Sabbath School Lesson for December 15-21, 2018


Concepts that pertain to church organization are…

  • Christ as the head of the church (Sunday)
  • servant leadership (Monday)
  • how organization preserves church unity (Tuesday)
  • what is the purpose of church discipline (Wednesday)
  • how can organization aid the mission of the church (Thursday)


The early Adventist pioneers of the 1800’s struggled with how much church organization was necessary, or if it was even necessary at all. But they soon discovered that in order to complete their mission of spreading the gospel, they would have to embrace some kind of structure for their ever-widening efforts to evangelize the world.

As we consider the importance of unity among the followers of God today, we must take into account the impact organization and leadership has had upon the rank and file membership of the church. The way church organization is implemented has much to do with its success in promoting and preserving unity in the Christian church.

This week, we examined some of the key components of good leadership and organization that would maintain the unity that Jesus desired so much for His disciples.

Memory Text: ” ‘Yet it shall not be so among you; but whoever desires to become great among you, let him be your servant. And whoever desires to be first among you, let him be your slave.’ “ Matthew 20:26, 27 NKJV

Jesus gently tried to guide His sparring disciples away from the proud attitudes they harbored, when it came to their place in the Father’s Kingdom. They fervently desired the prize of the highest ranking among each other, causing many arguments and harsh feelings that needlessly marred their happiness of being with the Messiah.

Their disputes continued right up to the Last Supper in the upper room (Luke 22:24). How disheartening it must have been for the Messiah to hear their prideful comments so close to His sacrificial death for them.

His example of washing their feet that night was meant to crush these feelings of rivalry. And for some of them, they were beginning to see the value of His concept of servant leadership. We, too, must learn all we can about how effective church organization, which includes servant leadership, equips the church to serve and fulfill its mission.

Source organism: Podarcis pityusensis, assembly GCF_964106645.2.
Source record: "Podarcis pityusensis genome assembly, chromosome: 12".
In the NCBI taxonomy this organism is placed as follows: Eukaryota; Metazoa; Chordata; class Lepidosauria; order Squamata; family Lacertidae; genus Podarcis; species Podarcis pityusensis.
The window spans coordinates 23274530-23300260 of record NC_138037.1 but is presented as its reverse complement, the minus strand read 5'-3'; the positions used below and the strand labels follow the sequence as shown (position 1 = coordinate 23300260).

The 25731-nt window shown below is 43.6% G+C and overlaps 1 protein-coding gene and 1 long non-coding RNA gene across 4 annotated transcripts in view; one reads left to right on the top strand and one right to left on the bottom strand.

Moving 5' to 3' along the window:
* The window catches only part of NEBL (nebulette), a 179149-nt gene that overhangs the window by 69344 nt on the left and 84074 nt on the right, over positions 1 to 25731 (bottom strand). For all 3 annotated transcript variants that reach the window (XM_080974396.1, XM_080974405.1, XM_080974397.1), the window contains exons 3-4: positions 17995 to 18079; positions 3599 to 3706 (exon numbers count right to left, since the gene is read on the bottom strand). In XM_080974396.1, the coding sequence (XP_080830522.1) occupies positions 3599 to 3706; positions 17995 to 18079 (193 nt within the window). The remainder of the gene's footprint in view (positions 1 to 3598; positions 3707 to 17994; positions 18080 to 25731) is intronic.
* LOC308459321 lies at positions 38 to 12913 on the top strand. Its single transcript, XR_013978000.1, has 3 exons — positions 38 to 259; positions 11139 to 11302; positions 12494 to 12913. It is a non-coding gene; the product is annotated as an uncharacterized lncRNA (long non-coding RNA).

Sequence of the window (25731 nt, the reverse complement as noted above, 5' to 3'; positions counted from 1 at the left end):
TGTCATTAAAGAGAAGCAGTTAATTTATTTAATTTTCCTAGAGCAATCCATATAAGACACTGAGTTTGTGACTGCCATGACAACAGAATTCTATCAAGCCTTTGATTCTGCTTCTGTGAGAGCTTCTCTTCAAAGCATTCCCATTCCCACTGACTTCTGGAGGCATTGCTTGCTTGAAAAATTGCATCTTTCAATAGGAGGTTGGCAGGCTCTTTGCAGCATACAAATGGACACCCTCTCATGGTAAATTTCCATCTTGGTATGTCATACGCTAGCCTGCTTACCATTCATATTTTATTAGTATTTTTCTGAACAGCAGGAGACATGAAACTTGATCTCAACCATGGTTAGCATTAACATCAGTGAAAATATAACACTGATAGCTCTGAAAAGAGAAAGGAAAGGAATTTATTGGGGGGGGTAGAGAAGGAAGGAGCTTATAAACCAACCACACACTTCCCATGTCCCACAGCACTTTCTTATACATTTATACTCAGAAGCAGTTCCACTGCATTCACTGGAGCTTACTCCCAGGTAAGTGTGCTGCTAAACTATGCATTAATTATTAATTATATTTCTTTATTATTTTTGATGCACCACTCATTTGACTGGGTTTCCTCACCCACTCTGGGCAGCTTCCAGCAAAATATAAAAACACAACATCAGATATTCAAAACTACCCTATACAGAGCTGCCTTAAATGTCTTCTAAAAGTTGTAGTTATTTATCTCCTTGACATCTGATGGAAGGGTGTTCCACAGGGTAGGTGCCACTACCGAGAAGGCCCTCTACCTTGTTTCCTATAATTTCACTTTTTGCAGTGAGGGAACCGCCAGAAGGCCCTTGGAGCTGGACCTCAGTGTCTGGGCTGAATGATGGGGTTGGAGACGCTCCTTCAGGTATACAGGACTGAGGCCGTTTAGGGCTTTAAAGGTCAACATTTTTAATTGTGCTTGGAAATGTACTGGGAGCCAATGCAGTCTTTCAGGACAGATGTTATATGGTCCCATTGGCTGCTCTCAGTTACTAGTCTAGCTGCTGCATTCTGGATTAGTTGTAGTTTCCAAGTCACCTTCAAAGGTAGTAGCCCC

Sunday: Christ, the Head of the Church

Every organization flow chart of God’s church must embody Christ as the focus, the central operating officer, of its structure. In New Testament language He is referred to as the Head of the church. Recognizing His rightful leadership position enables our church leaders to fully appreciate their place in the church’s structure.

In the body metaphor that Paul used to illustrate the church, we can see most clearly the highly valued position that Christ must occupy in His beloved church. There is no life in the body, without the head. But the head, likewise, needs the body to sustain life and movement within its being.

This reciprocal relationship ideally brings us, as a church, closer together in unity. As we all move toward the same goal of knowing Jesus, our Head, we will find ourselves closer to each other and more able to build lasting, personal relationships with the spiritual fruits He bestows on us through our association with Him.

Discussion Questions:

Read Ephesians 1:21-23 and Romans 12:4, 5. What authority has been given to Jesus, and why?

Read Colossians 1:13-18. In what way is Christ the “firstborn” among the living, and the dead?

Read Ephesians 5:22-28, 21 Why are both husband and wife called to acts of submission and love for each other, even though each are also given specific directions in this passage? How does this mystifying marriage relationship resemble Christ’s relationship with His church?

Monday: Servant Leadership

Servant leadership style, endorsed by Jesus so many years ago, is now being revisited by secular organizations and businesses in our modern world. Previously, a strictly hierarchical model was recognized as the most effective way to operate and conduct business.

But, now, many are utilizing a team model approach, with even leaders at the top serving those under them, much as Jesus described to His disciples in Matthew 20:25-28. Although not meant to dismantle all authority structures, Jesus’ approach was emphatic about how authority was used in serving those under its influence.

One of the most memorable times that Jesus presented this new leadership concept, besides His foot-washing example, was when He brought a child before them and explained what it really meant to be first.

We must become as a child, He advised. A child is humble, trusting, and anxious to please and imitate worthy adults in his/her life. Leaders in God’s church must also demonstrate these qualities toward God in their interactions with those they serve. We are all God’s children, and must think and act like them, if we are to successfully preach the gospel to others.

Discussion Questions:

Read Mark 9:33, 34, Luke 22:20-24. What’s the difference in being all you can be, a worthy thing to strive for, and being all God wants you to be? How might these achievements have different results for our lives, both here on earth and for eternity?

Read Matthew 20:25-28. How did Jesus demonstrate this principle in His life among the disciples? What are some of the ways they would have seen it in their day-to-day interactions with Him?

Read John 13:3-5, 13-17. How important is the ordinance of foot-washing, still practiced in some denominations, such as the Seventh-day Adventists, which does it quarterly (four times a year)? How does it prepare us for the communion that follows? And how does it ideally safeguard our unity in the weeks between communion services?

Tuesday: Preserving Church Unity

As a faithful church member and disciple of Christ, we are all given the task of not only living the gospel, but to teach it to others. Church leaders, especially, must guide others in ministering on both these levels.